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U.S. Travel Execs Forecast Strong Summer Travel Season

U.S. Travel Execs Forecast Strong Summer Travel Season

NEW YORK—American travelers will hit the road, skies, and seas in larger numbers this summer than last year, according to senior travel executives at the ninth annual Leisure Travel Summit in New York last week. The four summit panelists from Best Western International, U.S. Travel Association, AAA, and Digital DNA Infusion all observed that despite the leisure travel market continuing to heat up, consumers remain keen to get the most for their travel dollar.

“I think the most important thing is that what leisure travelers still want, and have probably always wanted, is value,” said David Atkins, principal at the digital management consultancy firm Digital DNA Infusion. “Whether that’s a deal or an add-on (such as free breakfast), there are all of these ways you can communicate value to the customer. So to me, value doesn’t necessarily mean price reduction.”

“Americans are ready to travel this summer. AAA travel agents are reporting strong summer sales particularly in cruising,” said Bill Sutherland, AAA vice president of travel services. “A rise in ‘home port’ cruises departing from ports nearer to a traveler’s home also leads to more drive trips and overnight hotel stays for a number of travelers.”

Sutherland agreed that value continues to be top of mind for Americans who want to get the most out of their vacation investment, whether they are taking a family road trip, romantic getaway, or a family reunion cruise. A recent AAA survey showed that the most important reasons people use a travel agent are they are a knowledgeable resource and they know how to get the best deals and save money.

The recent brutal winter that impacted much of the United States is another factor driving demand for the summer travel season, said Dorothy Dowling, senior vice president of marketing and sales at Best Western International. Advance booking numbers at Best Western’s 2,200 North American properties show an 11 percent jump in room nights compared to last summer. Additionally, Best Western’s recent “I Dream of Summer” content campaign drew more than 30,000 entrants building their ideal summer getaway on Facebook and generated the highest levels of repeat engagement the brand has seen on social media.

“We do believe this summer is going to be extraordinarily strong,” Dowling said. “We know that memories are created on summer vacations, and we think Americans will be investing in the opportunities to build memories with their families.”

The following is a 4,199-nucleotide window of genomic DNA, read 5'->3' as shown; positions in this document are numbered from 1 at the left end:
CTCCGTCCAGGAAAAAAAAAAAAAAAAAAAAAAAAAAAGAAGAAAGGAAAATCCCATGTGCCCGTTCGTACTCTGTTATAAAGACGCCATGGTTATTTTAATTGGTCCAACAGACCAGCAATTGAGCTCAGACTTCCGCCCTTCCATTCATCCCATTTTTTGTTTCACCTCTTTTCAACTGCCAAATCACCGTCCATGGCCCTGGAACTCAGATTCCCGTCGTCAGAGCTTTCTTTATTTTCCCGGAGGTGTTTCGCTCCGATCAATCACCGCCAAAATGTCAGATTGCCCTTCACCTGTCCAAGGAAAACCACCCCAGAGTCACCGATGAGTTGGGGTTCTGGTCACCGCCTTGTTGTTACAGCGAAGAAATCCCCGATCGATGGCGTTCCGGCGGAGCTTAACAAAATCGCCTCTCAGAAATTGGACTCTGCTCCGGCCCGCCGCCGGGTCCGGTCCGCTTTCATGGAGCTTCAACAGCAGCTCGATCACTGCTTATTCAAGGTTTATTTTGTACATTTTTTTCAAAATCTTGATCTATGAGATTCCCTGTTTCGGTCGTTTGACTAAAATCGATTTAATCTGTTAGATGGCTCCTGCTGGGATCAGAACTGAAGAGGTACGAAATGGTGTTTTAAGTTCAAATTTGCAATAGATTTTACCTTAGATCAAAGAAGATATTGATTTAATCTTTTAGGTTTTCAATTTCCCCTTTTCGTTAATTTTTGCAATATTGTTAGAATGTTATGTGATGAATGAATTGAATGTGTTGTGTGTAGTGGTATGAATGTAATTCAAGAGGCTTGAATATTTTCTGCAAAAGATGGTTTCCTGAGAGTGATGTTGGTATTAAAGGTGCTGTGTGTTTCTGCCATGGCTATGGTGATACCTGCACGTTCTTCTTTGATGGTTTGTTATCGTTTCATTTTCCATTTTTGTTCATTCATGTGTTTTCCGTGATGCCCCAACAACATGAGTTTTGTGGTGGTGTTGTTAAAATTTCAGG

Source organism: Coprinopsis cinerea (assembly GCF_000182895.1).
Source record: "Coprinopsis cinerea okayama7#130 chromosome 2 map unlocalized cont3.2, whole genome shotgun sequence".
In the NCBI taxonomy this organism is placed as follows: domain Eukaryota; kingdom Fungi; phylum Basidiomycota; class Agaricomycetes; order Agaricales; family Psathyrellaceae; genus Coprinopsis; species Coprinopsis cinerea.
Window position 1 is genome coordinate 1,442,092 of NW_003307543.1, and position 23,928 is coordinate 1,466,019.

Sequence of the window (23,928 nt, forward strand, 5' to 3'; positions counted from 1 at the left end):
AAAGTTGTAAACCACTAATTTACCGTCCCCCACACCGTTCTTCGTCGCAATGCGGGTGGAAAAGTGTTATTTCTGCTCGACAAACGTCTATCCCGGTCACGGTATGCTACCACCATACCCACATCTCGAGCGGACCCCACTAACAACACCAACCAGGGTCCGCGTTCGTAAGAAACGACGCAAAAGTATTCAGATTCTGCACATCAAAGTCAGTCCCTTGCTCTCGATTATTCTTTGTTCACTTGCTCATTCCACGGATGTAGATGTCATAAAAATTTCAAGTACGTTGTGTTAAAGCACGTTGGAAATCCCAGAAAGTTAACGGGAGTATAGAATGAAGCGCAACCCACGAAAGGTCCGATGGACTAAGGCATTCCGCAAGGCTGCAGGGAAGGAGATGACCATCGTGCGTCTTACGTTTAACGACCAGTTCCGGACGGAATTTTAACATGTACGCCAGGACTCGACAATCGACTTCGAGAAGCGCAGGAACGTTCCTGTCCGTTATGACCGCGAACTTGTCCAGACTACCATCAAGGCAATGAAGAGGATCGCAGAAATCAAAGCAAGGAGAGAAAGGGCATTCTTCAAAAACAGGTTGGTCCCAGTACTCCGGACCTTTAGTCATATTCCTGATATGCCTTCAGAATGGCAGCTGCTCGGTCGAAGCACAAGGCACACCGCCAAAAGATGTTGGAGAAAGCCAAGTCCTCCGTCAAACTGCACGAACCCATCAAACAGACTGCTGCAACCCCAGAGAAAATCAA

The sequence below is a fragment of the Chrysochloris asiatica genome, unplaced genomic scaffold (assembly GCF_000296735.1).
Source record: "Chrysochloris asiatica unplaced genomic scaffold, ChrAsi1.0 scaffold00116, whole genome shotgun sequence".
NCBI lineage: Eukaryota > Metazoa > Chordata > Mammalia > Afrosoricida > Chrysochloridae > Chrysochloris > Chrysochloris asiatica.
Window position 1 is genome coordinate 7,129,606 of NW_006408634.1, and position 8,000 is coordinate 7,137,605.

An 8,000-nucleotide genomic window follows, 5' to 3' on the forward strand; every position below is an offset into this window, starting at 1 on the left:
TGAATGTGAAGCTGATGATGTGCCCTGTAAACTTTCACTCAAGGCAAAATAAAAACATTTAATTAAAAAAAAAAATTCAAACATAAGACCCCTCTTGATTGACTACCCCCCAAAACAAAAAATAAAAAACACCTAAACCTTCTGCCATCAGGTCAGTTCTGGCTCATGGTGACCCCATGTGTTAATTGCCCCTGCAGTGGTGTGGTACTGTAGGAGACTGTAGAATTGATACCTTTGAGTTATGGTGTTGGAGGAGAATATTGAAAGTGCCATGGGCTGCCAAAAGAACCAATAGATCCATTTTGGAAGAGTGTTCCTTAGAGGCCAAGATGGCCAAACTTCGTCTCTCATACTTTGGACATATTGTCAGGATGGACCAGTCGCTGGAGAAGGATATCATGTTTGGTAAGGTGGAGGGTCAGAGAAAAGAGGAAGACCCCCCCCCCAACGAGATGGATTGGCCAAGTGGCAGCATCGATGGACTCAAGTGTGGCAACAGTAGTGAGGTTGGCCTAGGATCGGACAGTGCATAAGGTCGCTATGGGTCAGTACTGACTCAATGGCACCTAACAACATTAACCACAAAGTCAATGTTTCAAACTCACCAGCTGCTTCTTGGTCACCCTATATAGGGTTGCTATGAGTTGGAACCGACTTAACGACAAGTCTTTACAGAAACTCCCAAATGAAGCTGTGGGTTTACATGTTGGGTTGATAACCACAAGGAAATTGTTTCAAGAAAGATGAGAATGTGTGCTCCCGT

The positive impact time off has on families is at the center of U.S. Travel Association’s new Travel Effect campaign, which was the kick-off topic during the summit. Gary Oster, U.S. Travel’s executive vice president of member services, said that though the numbers clearly show the health and business benefits of time off, Americans continue to leave unused days on the table. Not taking this time off has a negative impact on everyone’s bottom line.

“We need to start a national conversation around the importance of taking earned time off,” explained Oster about Travel Effect. “This is a country that is 24/7, always on, go-go-go, and it’s taking a toll on our economy, business, and our personal well-being. If we all took just one more day, Americans would be happier and healthier; businesses would benefit from refreshed, focused employees; and the American economy would see increased spending and tax revenue.”

When Americans do take the time off for vacation, more of them are doing it with grandparents and grandchildren. AAA survey data shows that 36 percent of Americans plan to travel with multiple generations, a 4 percent jump over last year. Panelists predicted that the multigenerational travel trend will remain on the uptick and needs to be catered to by everyone in the industry.

“It is becoming something quite significant,” Sutherland urged. “Multigenerational travel is growing and will continue to grow as a segment in travel.”

One of the factors spurring the trend towards multigenerational travel is social media. Atkins pointed specifically to the high number of baby boomers on Facebook, where they are now the largest growth category. This digital connection helps families share ideas and inspiration during the travel planning process.

“It’s very easy for a millennial to communicate with a grandparent on Facebook and say, ‘Hey, here are some of the ideas I’ve got for travel,’” Atkins said.

While more family members are weighing in on the travel planning, panelists agreed women remain the primary decision makers when it comes to purchasing. Though women may hold the purse strings, their decisions are made with others in mind. Dowling shared data from a new Best Western Female Travel Summer Survey with Wakefield Research that revealed 90 percent of U.S. women frequently put the needs and wants of others over their own when planning summer vacation.

“The significant other tends to be the first consideration in the decision-making process,” Dowling said. “Children are, of course, the other influence when it comes to making that vacation relevant for women.”

Though the summer travel outlook is unquestionably bright, Oster added a note of caution that increased travel means more wear and tear on America’s increasingly outdated infrastructure. For the country to continue to compete effectively for global travel dollars, money has to be spent improving the means by which people reach their destinations.

“Our country needs to invest—and this is not a cost, it’s an investment—in improved travel infrastructure,” Oster said. “Improved roads, bridges, rails, and airports will ensure a vibrant economy.”

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